Preparing a meal for friends

by

Rupert's working in the lobby before we open the doors for the day. Soon this space will be full of people waiting for food hampers.

When the doors open at eleven a big rush comes through our building. A large number of patrons enter to pick up food hampers, and the warehouse fills up with more people to pack and sort through food. For me this all happens in between answering the phone, explaining the program to first time visitors and trying to figure out how best to accommodate different special diets and requests. But the end result is walking back and forth from my desk to the warehouse between 11 and 4:15 to hand in food slips into a waiting wooden box, where they will be picked up by an awaiting volunteer hamper packer.

This afternoon, we’ve just received a large group of people who just took the number 18 bus here.  There are a few single people, a woman with a stroller and a couple who are here for the first time. Every half hour to an hour we get another bus, and the people who walk, drive, bike or get a ride are often who we serve in between.

When requests slow down we often yell out to the warehouse to let our volunteers know there is a hamper available, because they are often filling time by doing another task in the warehouse. Some volunteers answer back more enthusiastically than others. Take Connie for example, in this situation when the slip drops into the empty box she’ll calls out “Haaamperrrraama!”

Connie and Cheryl packing hampers.

Connie is always good at making sure everyone knows there is a hamper waiting to be packed, if she can’t pack it. But whenever she realizes that the slips have been piling up, after a rush of people have just gotten off the bus, she’ll take off her rubber gloves and put doing dishes on hold to join the other volunteer hamper packers.

Each of them has been doing various tasks around the warehouse like bagging apples, stocking milk into one of our coolers, or sweeping. But now the process of hamper packing begins!

“Excuse me Bob, but I have a person who would like some vegetarian products. Do we have any tofu?” one of them asks our meat department volunteer.

“Oops! I forgot to grab some potatoes, Oscar, can you hand me a ten pound bag?”

“Matt, this person wrote down that they would like some laundry soap.  Is there any?”

Packing hampers is a process, and there is a lot of joy that goes into it. We try to set the tone, but it’s really volunteers that make working here more enjoyable than challenging.

David's just about to grab their dessert.

Our volunteers all recognize that each item they grab makes a world of difference to the patron that they’ll soon pass the box to, as they are usually the last person a program patron will to talk to before heading home. Each one carefully assembles the box of food, searches out special requests and tries to problem solve through different obstacles.  What food do we have today for someone who recently lost most of their teeth? Are their nuts in this brand of breakfast cereal?  Do we have any 100% apple juice boxes suitable for a child’s school lunch? These are all common issues the volunteers have to work through.

Each morning we try to gauge how many families we will serve.  We look at the previous years numbers and we try to identify any events that may increase or decrease demand.  Is it a Monday or a Wednesday?  Are child tax credits issued today?  Is it a PD day or a long weekend coming up?  Then we look at how much food we have on hand and set a quota so that our food will last over the next three to five-days.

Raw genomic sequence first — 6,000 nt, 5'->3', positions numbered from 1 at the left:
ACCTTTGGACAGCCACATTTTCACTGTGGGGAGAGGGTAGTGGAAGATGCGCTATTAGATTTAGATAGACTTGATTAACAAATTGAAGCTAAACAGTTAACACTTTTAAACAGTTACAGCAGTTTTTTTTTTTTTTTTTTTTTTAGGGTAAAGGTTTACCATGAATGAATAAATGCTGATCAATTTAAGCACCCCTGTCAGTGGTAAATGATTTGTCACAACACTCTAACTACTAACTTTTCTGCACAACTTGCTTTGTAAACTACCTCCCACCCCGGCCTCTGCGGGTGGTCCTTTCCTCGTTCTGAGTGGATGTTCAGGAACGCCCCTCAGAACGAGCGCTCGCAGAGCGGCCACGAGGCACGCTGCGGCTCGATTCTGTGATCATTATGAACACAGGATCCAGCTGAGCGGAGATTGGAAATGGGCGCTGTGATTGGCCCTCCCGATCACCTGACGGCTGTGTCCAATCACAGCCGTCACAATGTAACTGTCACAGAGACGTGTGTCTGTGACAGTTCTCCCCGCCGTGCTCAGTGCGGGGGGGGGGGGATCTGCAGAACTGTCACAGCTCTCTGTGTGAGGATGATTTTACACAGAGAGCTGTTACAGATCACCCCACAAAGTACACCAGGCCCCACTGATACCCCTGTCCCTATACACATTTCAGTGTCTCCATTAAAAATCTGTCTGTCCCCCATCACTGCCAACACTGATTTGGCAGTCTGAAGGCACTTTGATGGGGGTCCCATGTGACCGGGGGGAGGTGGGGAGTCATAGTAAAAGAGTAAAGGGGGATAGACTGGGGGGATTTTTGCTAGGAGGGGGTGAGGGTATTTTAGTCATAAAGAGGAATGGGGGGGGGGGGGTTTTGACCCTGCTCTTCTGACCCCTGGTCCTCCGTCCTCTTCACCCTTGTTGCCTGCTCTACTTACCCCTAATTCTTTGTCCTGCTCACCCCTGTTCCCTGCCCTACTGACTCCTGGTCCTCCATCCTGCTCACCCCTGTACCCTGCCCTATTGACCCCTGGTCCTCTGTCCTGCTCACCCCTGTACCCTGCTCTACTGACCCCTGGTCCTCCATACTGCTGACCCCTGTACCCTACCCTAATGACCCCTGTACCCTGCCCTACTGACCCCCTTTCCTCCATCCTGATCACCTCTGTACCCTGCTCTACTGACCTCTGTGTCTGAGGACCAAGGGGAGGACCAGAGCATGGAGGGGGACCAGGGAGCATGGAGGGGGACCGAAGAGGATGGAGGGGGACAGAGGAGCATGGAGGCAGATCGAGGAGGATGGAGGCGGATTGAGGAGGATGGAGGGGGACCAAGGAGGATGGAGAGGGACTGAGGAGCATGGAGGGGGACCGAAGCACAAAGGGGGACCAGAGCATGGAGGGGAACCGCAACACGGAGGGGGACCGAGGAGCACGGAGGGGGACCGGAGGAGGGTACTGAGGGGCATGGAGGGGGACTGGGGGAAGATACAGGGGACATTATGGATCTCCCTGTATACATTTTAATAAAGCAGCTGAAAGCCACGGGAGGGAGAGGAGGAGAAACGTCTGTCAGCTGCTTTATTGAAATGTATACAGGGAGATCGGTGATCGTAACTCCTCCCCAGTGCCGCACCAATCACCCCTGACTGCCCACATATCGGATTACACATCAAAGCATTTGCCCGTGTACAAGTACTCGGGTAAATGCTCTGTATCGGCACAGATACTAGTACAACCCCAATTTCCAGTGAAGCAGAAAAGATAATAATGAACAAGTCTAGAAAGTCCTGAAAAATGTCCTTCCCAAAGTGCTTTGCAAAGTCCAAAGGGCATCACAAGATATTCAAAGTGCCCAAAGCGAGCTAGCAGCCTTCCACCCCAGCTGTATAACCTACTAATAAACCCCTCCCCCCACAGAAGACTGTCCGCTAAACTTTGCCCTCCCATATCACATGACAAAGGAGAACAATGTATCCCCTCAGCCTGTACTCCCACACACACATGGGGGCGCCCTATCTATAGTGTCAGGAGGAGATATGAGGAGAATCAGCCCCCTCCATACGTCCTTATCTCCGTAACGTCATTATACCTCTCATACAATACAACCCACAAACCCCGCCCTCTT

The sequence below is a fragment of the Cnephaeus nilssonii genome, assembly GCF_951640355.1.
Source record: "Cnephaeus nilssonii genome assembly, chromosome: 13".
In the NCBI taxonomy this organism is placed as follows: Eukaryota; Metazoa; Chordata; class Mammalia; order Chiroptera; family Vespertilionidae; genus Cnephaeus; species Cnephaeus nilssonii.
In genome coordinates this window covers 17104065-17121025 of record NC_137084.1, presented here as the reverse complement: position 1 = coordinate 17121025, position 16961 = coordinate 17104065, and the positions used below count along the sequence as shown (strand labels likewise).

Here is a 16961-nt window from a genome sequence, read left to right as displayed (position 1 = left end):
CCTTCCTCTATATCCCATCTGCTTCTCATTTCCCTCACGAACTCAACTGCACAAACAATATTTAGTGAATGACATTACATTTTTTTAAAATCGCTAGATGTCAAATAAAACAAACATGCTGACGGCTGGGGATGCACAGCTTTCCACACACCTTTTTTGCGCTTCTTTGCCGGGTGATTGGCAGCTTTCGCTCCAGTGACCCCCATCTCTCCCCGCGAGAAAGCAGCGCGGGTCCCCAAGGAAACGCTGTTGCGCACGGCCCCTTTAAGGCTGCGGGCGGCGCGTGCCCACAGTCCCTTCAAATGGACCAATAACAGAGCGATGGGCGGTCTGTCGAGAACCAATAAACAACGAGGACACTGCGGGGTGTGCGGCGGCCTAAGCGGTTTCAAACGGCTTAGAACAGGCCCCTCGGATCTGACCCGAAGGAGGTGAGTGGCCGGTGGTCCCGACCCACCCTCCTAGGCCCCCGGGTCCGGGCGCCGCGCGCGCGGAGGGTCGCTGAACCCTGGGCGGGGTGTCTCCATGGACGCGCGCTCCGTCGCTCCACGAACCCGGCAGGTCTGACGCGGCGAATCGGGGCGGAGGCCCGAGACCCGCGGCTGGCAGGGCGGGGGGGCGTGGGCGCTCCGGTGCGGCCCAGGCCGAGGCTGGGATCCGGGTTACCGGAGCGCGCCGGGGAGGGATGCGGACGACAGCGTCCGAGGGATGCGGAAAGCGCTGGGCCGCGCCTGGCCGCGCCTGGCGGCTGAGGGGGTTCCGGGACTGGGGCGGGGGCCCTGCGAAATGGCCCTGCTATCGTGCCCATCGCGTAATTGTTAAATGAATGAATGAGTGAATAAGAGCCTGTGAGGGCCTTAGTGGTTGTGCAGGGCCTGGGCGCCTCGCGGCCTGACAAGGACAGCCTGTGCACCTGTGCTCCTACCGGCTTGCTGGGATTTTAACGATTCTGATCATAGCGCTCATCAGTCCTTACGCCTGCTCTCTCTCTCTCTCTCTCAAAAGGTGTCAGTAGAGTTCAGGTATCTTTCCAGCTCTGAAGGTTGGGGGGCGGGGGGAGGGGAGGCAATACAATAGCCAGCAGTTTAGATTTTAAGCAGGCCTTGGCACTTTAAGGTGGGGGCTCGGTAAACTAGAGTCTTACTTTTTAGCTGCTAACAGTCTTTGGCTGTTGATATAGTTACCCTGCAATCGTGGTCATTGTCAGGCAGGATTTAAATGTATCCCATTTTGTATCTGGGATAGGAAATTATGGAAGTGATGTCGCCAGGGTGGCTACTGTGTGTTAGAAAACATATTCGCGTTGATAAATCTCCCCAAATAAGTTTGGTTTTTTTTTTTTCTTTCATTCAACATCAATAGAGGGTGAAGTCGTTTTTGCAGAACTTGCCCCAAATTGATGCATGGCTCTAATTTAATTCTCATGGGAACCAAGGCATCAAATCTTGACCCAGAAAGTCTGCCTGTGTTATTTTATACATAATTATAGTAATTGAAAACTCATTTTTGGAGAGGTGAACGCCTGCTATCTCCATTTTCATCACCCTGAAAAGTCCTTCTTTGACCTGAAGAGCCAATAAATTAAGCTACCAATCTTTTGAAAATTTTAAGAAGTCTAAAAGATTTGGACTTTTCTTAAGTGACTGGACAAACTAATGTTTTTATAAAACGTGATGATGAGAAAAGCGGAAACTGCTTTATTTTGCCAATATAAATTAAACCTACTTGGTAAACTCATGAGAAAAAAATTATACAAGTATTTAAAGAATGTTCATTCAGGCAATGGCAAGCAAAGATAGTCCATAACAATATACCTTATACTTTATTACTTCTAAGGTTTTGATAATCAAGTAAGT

Our volunteers then take the food slips and based on the quota on each item, assemble the box based on the family size and what people have marked off on their food slip.

“Packing hampers is an easy job that allows you to interact with the public…sometimes it can be difficult to deal with all the over the top demands for things like toilet paper, sugar or shampoo. But it’s all worth it in the end! I never knew how many people rely on the support of social assistance and food banks.”

“Learning the quotas is a little intimidating at first, especially when there are a lot of different foods on the table. But you get a lot of practice so it doesn’t take long to catch on. Although sometimes Raymond will try to make a funny quota like one cream for families of 16 people or more, thinking we won’t give any out. Then I remember packing a hamper for family that was eligible for that.”

“Sometimes I get so excited and start packing without realizing that they didn’t need everything I’ve put in it. And sometimes it’s hard to remember all the details of the many special diets people face, but the diet cards that staff have made help make it easier to double-check that I’ve done things right. And when in doubt I ask, everyone is so easy to talk to and we’re all a team. No one expects you to do this alone, which gives me a lot of confidence to help out.”

“Volunteers don’t always work – there’s a social aspect too. It’s a lot of fun.”

Taking a second to pause in packing the hamper to model some of the food items available today.

The volunteers who come in really do make working here fun! No matter how busy it is, we always seem to share many laughs throughout the day. But when it’s time to close up shop or say goodbye to someone at the end of their shift, we always like to provide them with a verbal thank you for all their hard work throughout their time here. For all the volunteers we have yet to hug, and all the volunteers to come, just remember that each smile we share is meant as a thank you for all your service and dedication to pack hampers. We truly wouldn’t be able to do any of this without you!!

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